Commenting for Santa Pod, Caroline Day, Marketing Manager said, ‘We are delighted to welcome Marangoni back for another year with us. It’s always very gratifying when we can see that previous sponsorship placement has worked and the client has clearly derived value from it. Next year, both shows look set to draw even bigger crowds, thanks to greater pre-publicity and an even better line up, plus our TV format is also drawing bigger viewing figures each year, meaning that Marangoni’s presence at ‘The Pod will be very hard to miss.’

For Marangoni, UK Brand Manager Greg Graham said, ‘Santa Pod is a fantastic fit for the Marangoni brand. Not only in terms of the sheer number of enthusiasts that pass through its gates each year, but also because both the show-goers and Santa pod staff are passionate about the tuning and motorsports scene. When we first took brand space and title sponsorship here two years ago, it helped us to quickly achieve a higher level of brand recognition in several key markets, and undoubtedly assisted us when we forged our exclusive supply arrangement with Kwik Fit. Our goal for 2011 is to further enhance the visibility of the Marangoni brand in the UK consumer marketplace, in turn assisting our partners at Kwik Fit to maximise the brand’s potential.  We can see already that our shows promise even more core content for true petrolheads this year, so I hope that you’ll all join us on Europe’s most famous drag strip!’

For more details please click to or call the team on 01234 782828.

Synionic Unveil New Motorsport Lubricant Line-Up

Synionic, the UK based lubricants manufacturer has unveiled its 2011 range of Surface Modifying Motorsport lubricants. The new oils have been developed from their previous ultra-high performance range, but have now been blended with even greater environmental credentials, to make them less harmful upon disposal.

The new range is the most advanced form of lubricant on the market and comes in all grades and weights. Naturally, Synionic can also offer custom blends and bespoke formulations to suit individual teams or engineer’s requirements and this can be done on a very sensible minimum order quantity. The firm can also offer a full post-race lab analysis to help identify any possible enhancements or improvements to be made. This has proven invaluable in the past by allowing teams to drop the ‘weight’ of the oil, therefore reducing drag, without increasing wear. In the case of one client, ADR Engineering, technicians saw significant power gains purely from the gearbox oil alone. This was achieved by reducing in stages from 75w90 right down to 10w40 and analyzing the product after each test run to assess wear – or more importantly, the lack of!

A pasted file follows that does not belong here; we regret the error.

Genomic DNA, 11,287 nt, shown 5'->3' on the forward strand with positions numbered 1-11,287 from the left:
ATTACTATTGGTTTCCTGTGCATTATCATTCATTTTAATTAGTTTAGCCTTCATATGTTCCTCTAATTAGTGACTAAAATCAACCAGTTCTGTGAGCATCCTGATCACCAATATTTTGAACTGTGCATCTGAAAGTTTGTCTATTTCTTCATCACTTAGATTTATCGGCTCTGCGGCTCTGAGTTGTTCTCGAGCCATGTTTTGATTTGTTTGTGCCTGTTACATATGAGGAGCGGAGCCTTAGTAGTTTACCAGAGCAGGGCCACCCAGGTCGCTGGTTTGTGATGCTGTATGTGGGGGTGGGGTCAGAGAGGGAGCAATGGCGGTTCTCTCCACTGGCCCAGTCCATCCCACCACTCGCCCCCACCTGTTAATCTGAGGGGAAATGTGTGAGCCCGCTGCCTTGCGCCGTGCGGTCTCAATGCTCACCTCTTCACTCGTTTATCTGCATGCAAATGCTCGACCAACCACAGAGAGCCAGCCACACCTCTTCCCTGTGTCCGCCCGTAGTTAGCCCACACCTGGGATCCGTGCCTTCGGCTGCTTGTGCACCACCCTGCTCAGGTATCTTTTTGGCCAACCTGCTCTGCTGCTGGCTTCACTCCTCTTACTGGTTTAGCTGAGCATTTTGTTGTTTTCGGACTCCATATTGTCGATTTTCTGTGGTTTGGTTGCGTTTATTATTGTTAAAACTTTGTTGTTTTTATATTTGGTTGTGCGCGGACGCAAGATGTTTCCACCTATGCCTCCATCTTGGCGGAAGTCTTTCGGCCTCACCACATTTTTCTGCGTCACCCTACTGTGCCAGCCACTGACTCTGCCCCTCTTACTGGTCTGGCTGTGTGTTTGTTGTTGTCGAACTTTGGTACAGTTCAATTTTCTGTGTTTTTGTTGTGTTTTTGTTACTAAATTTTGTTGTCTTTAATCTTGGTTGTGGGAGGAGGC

Synionic can be subjected to these extreme tests because it differs significantly in its formulation from normal lubricants. Put simply, normal oil is designed to prevent juxtaposed metal parts from touching each other. Under microscopic examination, tiny peaks which are formed as the result of metal finishing (known as ‘asperities’) can be seen, which rely on the film strength of the oil used to keep them apart. ’Film strength’ basically refers to the pressure that can be exerted on a lubricant before it is forced out of where it is required. As heat and/or pressure increases, the tiny peaks cut through the oil film, resulting in scoring, heat and additional friction. Synionic differs in the fact that it actually treats and modifies the surface of the metal components that it comes into contact with, rather than modifying the oil carrier itself.

As the name suggests, Synionic actually bonds at an ionic level to the surface of the moving parts, and in doing so begins a molecular and chemical process that uses the heat from the engine or gearbox to impregnate the metal with the lubricant. This, allied with Synionic’s measurably higher film strength (typically 220,000 PSI vs. 5,000 PSI for a quality synthetic) means that as heat and pressure increase, asperities are actually smoothed and folded under internal yield to create a surface with a lower friction coefficient. Usually, lubricants tend to migrate away from any source of heat, making it the enemy of engines. Here, heat acts as the catalyst that begins the chemical process to protect them.

Synionic already has a few high-profile race wins under its belt in the form of both Roger Clark Motorsport and Scoobyclinic whom have both used it to take them to victory in the UK Time Attack series. Next season, Subaru UK will also be running an entire complement of Synionic engine and gearbox lubricants in its own officially backed Time Attack machine.

RRP for the 5 litre pack is £49.99 or £685.00 for a 200 litre drum. Synionic Motorsport Lubricants are also suitable for all high performance, historic or classic road cars and bikes.

For more information on this, or any Synionic product, please call them Synionic UK on 01628 828473 or click on